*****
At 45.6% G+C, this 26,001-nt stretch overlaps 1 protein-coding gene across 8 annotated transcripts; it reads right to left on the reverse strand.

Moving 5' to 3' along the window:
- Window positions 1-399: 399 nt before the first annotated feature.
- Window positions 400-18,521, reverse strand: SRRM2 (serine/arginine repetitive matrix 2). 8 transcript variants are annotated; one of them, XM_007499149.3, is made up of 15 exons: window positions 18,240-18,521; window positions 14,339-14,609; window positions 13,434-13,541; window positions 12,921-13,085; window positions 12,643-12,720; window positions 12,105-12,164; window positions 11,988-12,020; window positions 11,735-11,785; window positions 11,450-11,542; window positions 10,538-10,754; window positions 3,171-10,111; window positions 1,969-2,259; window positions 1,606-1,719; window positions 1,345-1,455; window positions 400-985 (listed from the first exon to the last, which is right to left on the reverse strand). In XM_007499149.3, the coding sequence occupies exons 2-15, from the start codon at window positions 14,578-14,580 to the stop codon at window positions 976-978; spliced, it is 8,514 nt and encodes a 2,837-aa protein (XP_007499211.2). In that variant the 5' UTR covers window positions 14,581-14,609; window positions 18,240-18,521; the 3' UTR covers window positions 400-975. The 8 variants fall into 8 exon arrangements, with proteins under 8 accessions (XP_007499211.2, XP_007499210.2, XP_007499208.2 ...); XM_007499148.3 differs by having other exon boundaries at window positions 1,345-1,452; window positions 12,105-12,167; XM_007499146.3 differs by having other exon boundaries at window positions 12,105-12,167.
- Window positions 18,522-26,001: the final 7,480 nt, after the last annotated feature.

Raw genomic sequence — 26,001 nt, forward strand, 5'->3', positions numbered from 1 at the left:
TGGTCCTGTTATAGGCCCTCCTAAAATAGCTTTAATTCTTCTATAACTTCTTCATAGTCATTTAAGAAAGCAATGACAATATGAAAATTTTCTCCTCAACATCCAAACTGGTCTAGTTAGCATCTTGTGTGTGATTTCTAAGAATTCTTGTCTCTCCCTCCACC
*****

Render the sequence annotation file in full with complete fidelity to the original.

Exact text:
At 45.6% G+C, this 26,001-nt stretch overlaps 1 protein-coding gene across 8 annotated transcripts; it reads right to left on the reverse strand.

Moving 5' to 3' along the window:
- Window positions 1-399: 399 nt before the first annotated feature.
- Window positions 400-18,521, reverse strand: SRRM2 (serine/arginine repetitive matrix 2). 8 transcript variants are annotated; one of them, XM_007499149.3, is made up of 15 exons: window positions 18,240-18,521; window positions 14,339-14,609; window positions 13,434-13,541; window positions 12,921-13,085; window positions 12,643-12,720; window positions 12,105-12,164; window positions 11,988-12,020; window positions 11,735-11,785; window positions 11,450-11,542; window positions 10,538-10,754; window positions 3,171-10,111; window positions 1,969-2,259; window positions 1,606-1,719; window positions 1,345-1,455; window positions 400-985 (listed from the first exon to the last, which is right to left on the reverse strand). In XM_007499149.3, the coding sequence occupies exons 2-15, from the start codon at window positions 14,578-14,580 to the stop codon at window positions 976-978; spliced, it is 8,514 nt and encodes a 2,837-aa protein (XP_007499211.2). In that variant the 5' UTR covers window positions 14,581-14,609; window positions 18,240-18,521; the 3' UTR covers window positions 400-975. The 8 variants fall into 8 exon arrangements, with proteins under 8 accessions (XP_007499211.2, XP_007499210.2, XP_007499208.2 ...); XM_007499148.3 differs by having other exon boundaries at window positions 1,345-1,452; window positions 12,105-12,167; XM_007499146.3 differs by having other exon boundaries at window positions 12,105-12,167.
- Window positions 18,522-26,001: the final 7,480 nt, after the last annotated feature.

Raw genomic sequence — 26,001 nt, forward strand, 5'->3', positions numbered from 1 at the left:
TGGTCCTGTTATAGGCCCTCCTAAAATAGCTTTAATTCTTCTATAACTTCTTCATAGTCATTTAAGAAAGCAATGACAATATGAAAATTTTCTCCTCAACATCCAAACTGGTCTAGTTAGCATCTTGTGTGTGATTTCTAAGAATTCTTGTCTCTCCCTCCACC